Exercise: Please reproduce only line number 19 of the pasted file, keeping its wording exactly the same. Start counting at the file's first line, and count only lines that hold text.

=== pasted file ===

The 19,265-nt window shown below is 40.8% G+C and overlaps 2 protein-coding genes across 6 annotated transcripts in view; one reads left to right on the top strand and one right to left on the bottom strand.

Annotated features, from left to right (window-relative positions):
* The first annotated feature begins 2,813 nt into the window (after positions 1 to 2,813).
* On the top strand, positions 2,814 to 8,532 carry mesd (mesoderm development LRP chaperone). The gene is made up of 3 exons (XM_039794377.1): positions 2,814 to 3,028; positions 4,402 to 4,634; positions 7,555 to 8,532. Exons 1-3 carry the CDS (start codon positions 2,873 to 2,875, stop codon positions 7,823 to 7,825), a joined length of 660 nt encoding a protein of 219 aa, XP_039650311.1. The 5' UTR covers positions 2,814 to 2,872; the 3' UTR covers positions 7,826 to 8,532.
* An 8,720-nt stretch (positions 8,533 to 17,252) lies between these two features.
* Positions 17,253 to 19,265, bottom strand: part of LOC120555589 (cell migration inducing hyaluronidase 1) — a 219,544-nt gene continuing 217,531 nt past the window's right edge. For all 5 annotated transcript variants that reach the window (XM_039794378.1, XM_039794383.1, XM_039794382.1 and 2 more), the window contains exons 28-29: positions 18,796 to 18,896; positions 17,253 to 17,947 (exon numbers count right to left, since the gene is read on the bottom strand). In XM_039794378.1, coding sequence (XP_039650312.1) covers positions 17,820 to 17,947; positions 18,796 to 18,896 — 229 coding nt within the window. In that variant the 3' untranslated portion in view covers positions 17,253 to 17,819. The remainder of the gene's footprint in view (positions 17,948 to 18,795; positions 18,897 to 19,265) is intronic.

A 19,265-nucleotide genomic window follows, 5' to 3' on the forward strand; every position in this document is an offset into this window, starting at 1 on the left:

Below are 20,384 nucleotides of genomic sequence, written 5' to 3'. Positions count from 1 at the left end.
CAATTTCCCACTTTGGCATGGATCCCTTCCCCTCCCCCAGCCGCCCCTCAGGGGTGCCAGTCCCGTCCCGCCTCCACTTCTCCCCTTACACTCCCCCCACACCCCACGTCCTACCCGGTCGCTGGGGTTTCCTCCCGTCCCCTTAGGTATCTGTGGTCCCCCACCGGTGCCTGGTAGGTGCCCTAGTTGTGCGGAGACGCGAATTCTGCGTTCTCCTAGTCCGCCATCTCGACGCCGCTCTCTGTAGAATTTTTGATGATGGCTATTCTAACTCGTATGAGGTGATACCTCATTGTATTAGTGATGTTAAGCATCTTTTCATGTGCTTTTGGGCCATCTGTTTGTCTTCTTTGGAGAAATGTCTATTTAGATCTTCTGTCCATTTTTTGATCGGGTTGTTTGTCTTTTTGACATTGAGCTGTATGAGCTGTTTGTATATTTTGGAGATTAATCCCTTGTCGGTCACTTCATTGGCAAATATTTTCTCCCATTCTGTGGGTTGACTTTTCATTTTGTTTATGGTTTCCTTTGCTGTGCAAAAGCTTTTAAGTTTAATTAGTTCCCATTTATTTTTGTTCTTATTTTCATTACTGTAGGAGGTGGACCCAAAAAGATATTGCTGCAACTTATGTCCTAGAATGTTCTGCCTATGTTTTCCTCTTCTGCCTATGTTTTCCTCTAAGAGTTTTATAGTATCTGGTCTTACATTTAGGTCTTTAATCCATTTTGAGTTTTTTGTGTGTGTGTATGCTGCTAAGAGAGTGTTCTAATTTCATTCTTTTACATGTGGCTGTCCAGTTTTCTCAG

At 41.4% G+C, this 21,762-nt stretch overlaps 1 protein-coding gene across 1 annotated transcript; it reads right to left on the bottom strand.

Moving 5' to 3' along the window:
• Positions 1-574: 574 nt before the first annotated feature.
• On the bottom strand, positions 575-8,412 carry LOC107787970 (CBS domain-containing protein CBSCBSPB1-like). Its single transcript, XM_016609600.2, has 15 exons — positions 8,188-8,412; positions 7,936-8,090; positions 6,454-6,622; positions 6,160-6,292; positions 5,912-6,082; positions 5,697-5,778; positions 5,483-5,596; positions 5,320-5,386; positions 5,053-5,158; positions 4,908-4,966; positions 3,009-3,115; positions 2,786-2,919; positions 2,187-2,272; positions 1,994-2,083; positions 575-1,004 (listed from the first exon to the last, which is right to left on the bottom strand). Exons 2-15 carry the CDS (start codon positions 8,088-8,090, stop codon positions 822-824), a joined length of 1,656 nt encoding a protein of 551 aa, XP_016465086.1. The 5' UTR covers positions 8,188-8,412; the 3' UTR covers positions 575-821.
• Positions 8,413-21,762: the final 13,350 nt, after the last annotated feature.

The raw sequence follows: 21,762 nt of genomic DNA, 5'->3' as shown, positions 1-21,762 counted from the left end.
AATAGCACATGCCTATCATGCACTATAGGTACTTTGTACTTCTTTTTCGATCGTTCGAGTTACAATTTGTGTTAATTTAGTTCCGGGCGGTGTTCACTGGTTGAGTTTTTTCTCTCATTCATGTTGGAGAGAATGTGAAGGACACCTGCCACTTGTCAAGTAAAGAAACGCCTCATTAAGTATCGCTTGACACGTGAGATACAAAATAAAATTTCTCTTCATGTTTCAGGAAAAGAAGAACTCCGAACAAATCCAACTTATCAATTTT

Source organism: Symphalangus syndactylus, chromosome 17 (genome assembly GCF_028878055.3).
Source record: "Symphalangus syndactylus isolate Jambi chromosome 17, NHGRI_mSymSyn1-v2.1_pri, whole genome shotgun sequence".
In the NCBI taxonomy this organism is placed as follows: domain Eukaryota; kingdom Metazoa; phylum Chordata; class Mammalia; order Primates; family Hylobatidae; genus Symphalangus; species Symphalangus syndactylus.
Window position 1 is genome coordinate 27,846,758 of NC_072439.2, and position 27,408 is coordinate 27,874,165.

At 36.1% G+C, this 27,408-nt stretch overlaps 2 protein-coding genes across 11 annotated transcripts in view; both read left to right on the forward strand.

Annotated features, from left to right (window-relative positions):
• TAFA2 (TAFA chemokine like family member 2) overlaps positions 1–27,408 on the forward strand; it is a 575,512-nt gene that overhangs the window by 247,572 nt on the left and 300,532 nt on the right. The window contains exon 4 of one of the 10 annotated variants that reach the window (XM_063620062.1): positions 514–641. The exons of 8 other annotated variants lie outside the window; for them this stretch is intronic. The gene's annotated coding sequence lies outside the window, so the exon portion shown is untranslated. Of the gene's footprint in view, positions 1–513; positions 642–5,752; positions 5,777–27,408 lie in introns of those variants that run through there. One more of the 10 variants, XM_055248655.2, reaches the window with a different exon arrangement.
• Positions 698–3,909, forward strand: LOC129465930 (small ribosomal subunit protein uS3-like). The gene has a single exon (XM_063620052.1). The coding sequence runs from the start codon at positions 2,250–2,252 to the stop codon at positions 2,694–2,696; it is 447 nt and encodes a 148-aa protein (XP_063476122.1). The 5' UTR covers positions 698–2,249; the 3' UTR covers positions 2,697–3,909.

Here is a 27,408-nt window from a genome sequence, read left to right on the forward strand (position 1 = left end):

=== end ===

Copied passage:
In the NCBI taxonomy this organism is placed as follows: domain Eukaryota; kingdom Metazoa; phylum Chordata; class Mammalia; order Primates; family Hylobatidae; genus Symphalangus; species Symphalangus syndactylus.